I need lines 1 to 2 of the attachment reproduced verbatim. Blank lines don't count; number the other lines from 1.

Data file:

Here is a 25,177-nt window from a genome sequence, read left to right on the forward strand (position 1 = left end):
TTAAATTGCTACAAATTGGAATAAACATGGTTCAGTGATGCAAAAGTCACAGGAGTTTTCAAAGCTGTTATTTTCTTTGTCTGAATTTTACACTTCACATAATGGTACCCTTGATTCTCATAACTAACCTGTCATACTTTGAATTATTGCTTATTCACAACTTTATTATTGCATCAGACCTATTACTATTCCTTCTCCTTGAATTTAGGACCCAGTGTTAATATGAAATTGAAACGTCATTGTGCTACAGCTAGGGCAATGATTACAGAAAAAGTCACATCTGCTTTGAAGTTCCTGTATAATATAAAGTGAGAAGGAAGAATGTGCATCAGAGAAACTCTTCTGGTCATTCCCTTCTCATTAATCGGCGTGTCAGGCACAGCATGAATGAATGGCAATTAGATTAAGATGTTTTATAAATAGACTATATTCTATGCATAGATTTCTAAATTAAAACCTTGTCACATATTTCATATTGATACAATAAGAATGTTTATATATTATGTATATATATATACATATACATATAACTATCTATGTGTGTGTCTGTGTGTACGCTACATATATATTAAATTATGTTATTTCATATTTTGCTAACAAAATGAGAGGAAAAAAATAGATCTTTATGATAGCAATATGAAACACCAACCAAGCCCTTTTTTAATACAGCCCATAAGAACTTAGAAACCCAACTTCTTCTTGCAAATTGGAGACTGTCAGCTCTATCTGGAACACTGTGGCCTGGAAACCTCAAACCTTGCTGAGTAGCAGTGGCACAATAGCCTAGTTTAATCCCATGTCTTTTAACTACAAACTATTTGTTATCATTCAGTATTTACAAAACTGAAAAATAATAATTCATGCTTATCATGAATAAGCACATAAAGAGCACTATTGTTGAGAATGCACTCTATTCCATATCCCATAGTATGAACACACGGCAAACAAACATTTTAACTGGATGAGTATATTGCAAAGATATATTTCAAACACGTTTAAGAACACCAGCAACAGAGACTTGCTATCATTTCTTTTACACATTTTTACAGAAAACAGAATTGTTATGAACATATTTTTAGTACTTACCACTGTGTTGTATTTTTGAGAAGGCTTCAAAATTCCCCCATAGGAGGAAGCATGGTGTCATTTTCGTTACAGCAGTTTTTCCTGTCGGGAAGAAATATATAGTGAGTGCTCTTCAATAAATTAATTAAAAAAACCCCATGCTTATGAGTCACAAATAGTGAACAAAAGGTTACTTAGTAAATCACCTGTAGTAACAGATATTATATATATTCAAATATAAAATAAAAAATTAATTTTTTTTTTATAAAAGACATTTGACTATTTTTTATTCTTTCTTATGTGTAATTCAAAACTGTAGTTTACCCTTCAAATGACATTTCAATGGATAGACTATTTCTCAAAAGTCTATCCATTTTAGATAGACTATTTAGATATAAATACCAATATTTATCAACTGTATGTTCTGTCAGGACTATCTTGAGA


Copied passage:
Here is a 25,177-nt window from a genome sequence, read left to right on the forward strand (position 1 = left end):
TTAAATTGCTACAAATTGGAATAAACATGGTTCAGTGATGCAAAAGTCACAGGAGTTTTCAAAGCTGTTATTTTCTTTGTCTGAATTTTACACTTCACATAATGGTACCCTTGATTCTCATAACTAACCTGTCATACTTTGAATTATTGCTTATTCACAACTTTATTATTGCATCAGACCTATTACTATTCCTTCTCCTTGAATTTAGGACCCAGTGTTAATATGAAATTGAAACGTCATTGTGCTACAGCTAGGGCAATGATTACAGAAAAAGTCACATCTGCTTTGAAGTTCCTGTATAATATAAAGTGAGAAGGAAGAATGTGCATCAGAGAAACTCTTCTGGTCATTCCCTTCTCATTAATCGGCGTGTCAGGCACAGCATGAATGAATGGCAATTAGATTAAGATGTTTTATAAATAGACTATATTCTATGCATAGATTTCTAAATTAAAACCTTGTCACATATTTCATATTGATACAATAAGAATGTTTATATATTATGTATATATATATACATATACATATAACTATCTATGTGTGTGTCTGTGTGTACGCTACATATATATTAAATTATGTTATTTCATATTTTGCTAACAAAATGAGAGGAAAAAAATAGATCTTTATGATAGCAATATGAAACACCAACCAAGCCCTTTTTTAATACAGCCCATAAGAACTTAGAAACCCAACTTCTTCTTGCAAATTGGAGACTGTCAGCTCTATCTGGAACACTGTGGCCTGGAAACCTCAAACCTTGCTGAGTAGCAGTGGCACAATAGCCTAGTTTAATCCCATGTCTTTTAACTACAAACTATTTGTTATCATTCAGTATTTACAAAACTGAAAAATAATAATTCATGCTTATCATGAATAAGCACATAAAGAGCACTATTGTTGAGAATGCACTCTATTCCATATCCCATAGTATGAACACACGGCAAACAAACATTTTAACTGGATGAGTATATTGCAAAGATATATTTCAAACACGTTTAAGAACACCAGCAACAGAGACTTGCTATCATTTCTTTTACACATTTTTACAGAAAACAGAATTGTTATGAACATATTTTTAGTACTTACCACTGTGTTGTATTTTTGAGAAGGCTTCAAAATTCCCCCATAGGAGGAAGCATGGTGTCATTTTCGTTACAGCAGTTTTTCCTGTCGGGAAGAAATATATAGTGAGTGCTCTTCAATAAATTAATTAAAAAAACCCCATGCTTATGAGTCACAAATAGTGAACAAAAGGTTACTTAGTAAATCACCTGTAGTAACAGATATTATATATATTCAAATATAAAATAAAAAATTAATTTTTTTTTTATAAAAGACATTTGACTATTTTTTATTCTTTCTTATGTGTAATTCAAAACTGTAGTTTACCCTTCAAATGACATTTCAATGGATAGACTATTTCTCAAAAGTCTATCCATTTTAGATAGACTATTTAGATATAAATACCAATATTTATCAACTGTATGTTCTGTCAGGACTATCTTGAGA